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Brigadier General James Chatham DuaneBrigadier General James Chatham Duane

Chief of Engineers

(October 11, 1886-June 30, 1888)

James Duane was born June 30, 1824, in Schenectady, New York.   His grandfather was a member of the Continental Congress and mayor of New York City.   Duane graduated from Union College in 1844 and from the Military Academy in 1848, where he ranked third in his class.   He taught practical military engineering there (1852-54) during the superintendency of Robert E. Lee.   Serving with the Army's company of sappers, miners, and pontoniers for nine years before the Civil War, he led its celebrated 1,100-mile march to Utah in 1858 and commanded select engineer troops to guard President Lincoln at his inauguration in 1861.   Duane built the first military ponton bridge over the Potomac at Harpers Ferry in 1862, served as Chief Engineer of the Army of the Potomac (1863-65), and in seven hours in 1864 built the longest ponton bridge of the Civil War (2,170 feet) across the James River.   He commanded at Willets Point, New York (1866-68), and for ten years constructed fortifications along the coasts of Maine and New Hampshire.   He was president of the Board of Engineers in 1884-86.   Appointed Chief of Engineers in 1886, he retired in 1888.   He then became Commissioner of Croton Aqueduct, New York.   He published a paper on the "History of the Bridge Equipage in the United States Army." General Duane died December 8, 1897, in New York City.

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Brigadier General Thomas Lincoln Casey

Chief of Engineers

(July 6, 1888-May 10, 1895)

Thomas Casey was born May 10, 1831, in Sackets Harbor, New York, where his father, Lieutenant Silas Casey (later assault team leader in the battle of Chapultepec in the Mexican War and a general in the Civil War) was then assigned.   Young Casey graduated first in the Military Academy class of 1852 and taught engineering there (1854-59).   During the Civil War he oversaw Maine coastal fortifications, completing the massive Fort Knox on the Penobscot River.   After that war he headed the division in the Office of the Chief of Engineers responsible for engineer troops, equipment, and fortifications.   The Corps' most distinguished builder of monuments and public buildings, Casey headed the Office of Public Buildings and Grounds, District of Columbia, from 1877 to 1881.   He built the State, War, and Navy Department Building, which is now the Old Executive Office Building, and completed the Washington Monument.   The placing of a sturdier foundation under the partially completed Washington Monument (already 173 feet high) was Casey's greatest engineering feat, but his crowning accomplishment was construction of the Library of Congress building--all but completed when he died suddenly on March 25, 1896.   Burial was at the Casey farm in Rhode Island.   General Casey was a member of the National Academy of Sciences and the Society of the Cincinnati and an officer of the Legion of Honor of France.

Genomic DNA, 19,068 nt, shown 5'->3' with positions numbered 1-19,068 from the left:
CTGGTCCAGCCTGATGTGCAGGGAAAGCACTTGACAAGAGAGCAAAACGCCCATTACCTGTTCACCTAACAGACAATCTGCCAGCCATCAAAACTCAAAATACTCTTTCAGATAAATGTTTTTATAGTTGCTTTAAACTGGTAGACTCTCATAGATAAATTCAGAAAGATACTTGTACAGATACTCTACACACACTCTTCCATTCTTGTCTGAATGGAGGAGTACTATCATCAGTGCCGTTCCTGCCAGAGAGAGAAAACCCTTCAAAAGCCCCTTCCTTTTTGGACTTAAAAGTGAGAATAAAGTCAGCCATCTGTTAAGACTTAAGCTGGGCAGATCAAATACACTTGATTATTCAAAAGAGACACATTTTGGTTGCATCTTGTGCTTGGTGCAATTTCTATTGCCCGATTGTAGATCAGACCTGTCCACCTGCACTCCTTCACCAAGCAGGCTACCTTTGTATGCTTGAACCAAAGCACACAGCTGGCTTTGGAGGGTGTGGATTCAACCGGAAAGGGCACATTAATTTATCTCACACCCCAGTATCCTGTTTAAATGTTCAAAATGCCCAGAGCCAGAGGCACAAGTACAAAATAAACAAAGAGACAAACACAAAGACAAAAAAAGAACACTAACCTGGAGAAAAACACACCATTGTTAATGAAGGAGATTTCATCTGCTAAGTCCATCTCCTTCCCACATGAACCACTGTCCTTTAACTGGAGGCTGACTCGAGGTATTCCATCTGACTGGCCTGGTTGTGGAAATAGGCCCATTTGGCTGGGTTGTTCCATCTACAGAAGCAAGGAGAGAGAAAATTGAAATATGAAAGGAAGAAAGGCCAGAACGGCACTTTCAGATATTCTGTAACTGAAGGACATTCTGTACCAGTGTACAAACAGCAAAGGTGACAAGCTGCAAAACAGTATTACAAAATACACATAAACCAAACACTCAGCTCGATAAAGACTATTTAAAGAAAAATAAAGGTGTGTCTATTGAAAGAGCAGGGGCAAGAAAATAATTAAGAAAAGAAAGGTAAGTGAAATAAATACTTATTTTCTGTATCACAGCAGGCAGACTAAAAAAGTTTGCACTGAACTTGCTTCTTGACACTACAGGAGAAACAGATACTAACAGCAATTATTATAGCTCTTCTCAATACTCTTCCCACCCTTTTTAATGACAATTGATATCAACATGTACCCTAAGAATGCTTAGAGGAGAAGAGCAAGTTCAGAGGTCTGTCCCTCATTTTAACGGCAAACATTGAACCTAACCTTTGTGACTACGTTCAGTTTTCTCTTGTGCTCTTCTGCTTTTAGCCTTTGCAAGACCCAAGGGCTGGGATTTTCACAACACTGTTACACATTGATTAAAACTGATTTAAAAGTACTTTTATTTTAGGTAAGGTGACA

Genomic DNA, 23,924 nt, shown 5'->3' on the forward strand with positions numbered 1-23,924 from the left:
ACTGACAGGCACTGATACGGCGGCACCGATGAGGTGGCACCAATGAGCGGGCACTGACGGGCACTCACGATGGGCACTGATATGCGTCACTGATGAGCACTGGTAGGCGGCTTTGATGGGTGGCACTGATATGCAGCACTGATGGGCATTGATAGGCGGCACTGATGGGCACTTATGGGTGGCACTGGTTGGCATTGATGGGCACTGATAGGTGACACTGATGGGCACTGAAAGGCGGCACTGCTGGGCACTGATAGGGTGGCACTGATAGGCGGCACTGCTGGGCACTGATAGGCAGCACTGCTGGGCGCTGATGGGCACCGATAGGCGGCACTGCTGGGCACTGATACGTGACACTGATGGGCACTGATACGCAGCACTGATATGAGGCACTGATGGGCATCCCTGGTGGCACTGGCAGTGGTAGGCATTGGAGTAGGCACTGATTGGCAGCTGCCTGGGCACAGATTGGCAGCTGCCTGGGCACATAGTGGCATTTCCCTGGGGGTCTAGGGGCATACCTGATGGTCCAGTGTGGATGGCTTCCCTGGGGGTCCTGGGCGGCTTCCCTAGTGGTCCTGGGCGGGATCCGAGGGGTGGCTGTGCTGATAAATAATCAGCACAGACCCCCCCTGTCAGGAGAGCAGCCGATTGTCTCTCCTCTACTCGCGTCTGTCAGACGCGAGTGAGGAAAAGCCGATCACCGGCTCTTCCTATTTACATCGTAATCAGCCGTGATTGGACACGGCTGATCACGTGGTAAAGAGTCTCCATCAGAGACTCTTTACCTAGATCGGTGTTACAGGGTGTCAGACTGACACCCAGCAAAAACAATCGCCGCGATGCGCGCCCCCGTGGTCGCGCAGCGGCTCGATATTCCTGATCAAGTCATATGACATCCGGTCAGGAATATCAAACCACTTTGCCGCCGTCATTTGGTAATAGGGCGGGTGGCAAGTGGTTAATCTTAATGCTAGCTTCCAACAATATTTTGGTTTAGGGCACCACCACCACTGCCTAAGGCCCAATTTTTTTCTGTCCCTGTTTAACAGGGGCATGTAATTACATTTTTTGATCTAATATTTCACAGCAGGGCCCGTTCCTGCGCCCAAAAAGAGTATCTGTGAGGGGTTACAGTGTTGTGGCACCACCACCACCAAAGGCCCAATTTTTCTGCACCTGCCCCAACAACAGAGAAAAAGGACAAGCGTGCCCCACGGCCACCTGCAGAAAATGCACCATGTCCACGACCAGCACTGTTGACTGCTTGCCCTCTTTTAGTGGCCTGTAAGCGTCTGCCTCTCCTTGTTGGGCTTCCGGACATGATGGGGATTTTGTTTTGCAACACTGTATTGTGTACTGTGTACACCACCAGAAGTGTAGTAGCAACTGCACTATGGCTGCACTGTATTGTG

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Brigadier General William Price CraighillBrigadier General William Price Craighill

Chief of Engineers

(May 10, 1895-February 1, 1897)